James Caulfield’s entertaining work: Portraits, memoirs, and characters, of remarkable persons, from the revolution in 1688 to the end of the reign of George II: Collected from the most authentic accounts extant, 1819, does not disappoint. It is filled with a number of curious characters including: Blind Granny, an old blind soak with the party trick of licking her blind eye with her tongue, Blind Jack, who earned a living entertaining Londoners playing the flageolet through his nostril, and Mary Toft, a woman who claimed she had given birth to rabbits.
Described by Caulfield as a ‘miserable, wretched drunken object, who blind of one eye, used to annoy the passengers in the streets of London, while sober, with licking her blind eye with her tongue, which was of a most enormous length and thickness; indeed, it was of a such a prodigious size, that her mouth could not contain it, and she could never close her lips, or to use a common expression, keep her tongue within her teeth.’
“He [Blind Jack] conceived a notion that, by performing on the instrument in a different way to that generally practiced, he should render himself more noticed by the public, and be able to lay larger contributions on their pockets.
The manner of Blind Jack’s playing the flageolet was by way of obtruding the mouthpiece of the instrument up one of his nostrils, and, by long custom, he could produce as much wind as most others with lips into the pipe; but the continued contortion and gesticulation of his muscles and countenance, rendered him an object of derision and disgust, as much as that of charity and commiseration.”
England was bewildered in 1726 by Mary Toft’s claims to have given birth to rabbits. Her doctor, Mr Howard, a well-regarded man who had practised medicine for over thirty years, backed up her claims, saying that he had personally helped her deliver at least eighteen rabbits. When King George I heard of this he was so intrigued that he sent his anatomist Mr St. Andre to investigate, and he returned convinced that Mary Toft had indeed given birth to rabbits, and recommended that she be awarded a royal pension.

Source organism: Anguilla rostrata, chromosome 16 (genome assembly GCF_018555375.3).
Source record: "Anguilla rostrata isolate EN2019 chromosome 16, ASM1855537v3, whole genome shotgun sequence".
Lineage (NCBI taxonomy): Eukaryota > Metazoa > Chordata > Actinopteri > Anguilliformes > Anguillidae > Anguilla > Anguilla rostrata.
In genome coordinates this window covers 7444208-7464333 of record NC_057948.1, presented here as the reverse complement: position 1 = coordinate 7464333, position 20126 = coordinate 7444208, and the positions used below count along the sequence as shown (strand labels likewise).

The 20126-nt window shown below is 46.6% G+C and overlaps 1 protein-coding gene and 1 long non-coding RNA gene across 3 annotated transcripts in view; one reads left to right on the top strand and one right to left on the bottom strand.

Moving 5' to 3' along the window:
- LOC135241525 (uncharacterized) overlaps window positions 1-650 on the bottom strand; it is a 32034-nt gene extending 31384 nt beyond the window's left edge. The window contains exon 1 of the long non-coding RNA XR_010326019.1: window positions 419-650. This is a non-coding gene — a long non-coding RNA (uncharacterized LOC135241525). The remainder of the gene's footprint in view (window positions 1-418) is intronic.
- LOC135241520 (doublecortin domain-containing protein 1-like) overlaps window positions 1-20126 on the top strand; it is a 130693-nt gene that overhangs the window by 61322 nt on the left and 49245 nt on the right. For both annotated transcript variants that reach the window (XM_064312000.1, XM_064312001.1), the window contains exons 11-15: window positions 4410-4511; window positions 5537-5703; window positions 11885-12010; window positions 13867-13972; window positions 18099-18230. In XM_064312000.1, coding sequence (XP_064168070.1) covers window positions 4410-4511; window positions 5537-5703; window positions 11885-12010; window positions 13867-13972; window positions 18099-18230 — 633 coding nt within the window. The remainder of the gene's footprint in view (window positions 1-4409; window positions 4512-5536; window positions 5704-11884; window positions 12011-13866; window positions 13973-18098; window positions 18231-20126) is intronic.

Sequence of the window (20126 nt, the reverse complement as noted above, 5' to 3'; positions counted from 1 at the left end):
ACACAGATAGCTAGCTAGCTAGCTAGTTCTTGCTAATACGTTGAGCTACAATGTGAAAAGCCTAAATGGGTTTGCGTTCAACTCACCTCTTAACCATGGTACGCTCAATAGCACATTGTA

Sir Richard Manningham, Fellow of the Royal Society and of London’s College of Physicians was sent to investigate. Manningham soon got to the bottom of the matter and got a porter to confess to supplying Mary Toft’s sister-in-law with a rabbit. Still Mary Toft refused to confess to the fraud and it was only when Manningham threatened to perform painful surgery on her to investigate whether her body was different from other women that she admitted to the deception. Mary admitted that she had manually inserted dead rabbits into her vagina after a miscarriage, subsequently allowing them to be removed as if she had given birth to them. Manningham published his account An Exact Diary of what was observ’d during a Close Attendance upon Mary Toft, the pretended Rabbit-Breeder of Godalming in 1726.
By Isabelle Chevallot, Assistant Librarian assisted by Lauren Davis, on work experience with the Lord Mayor’s Cultural Scheme.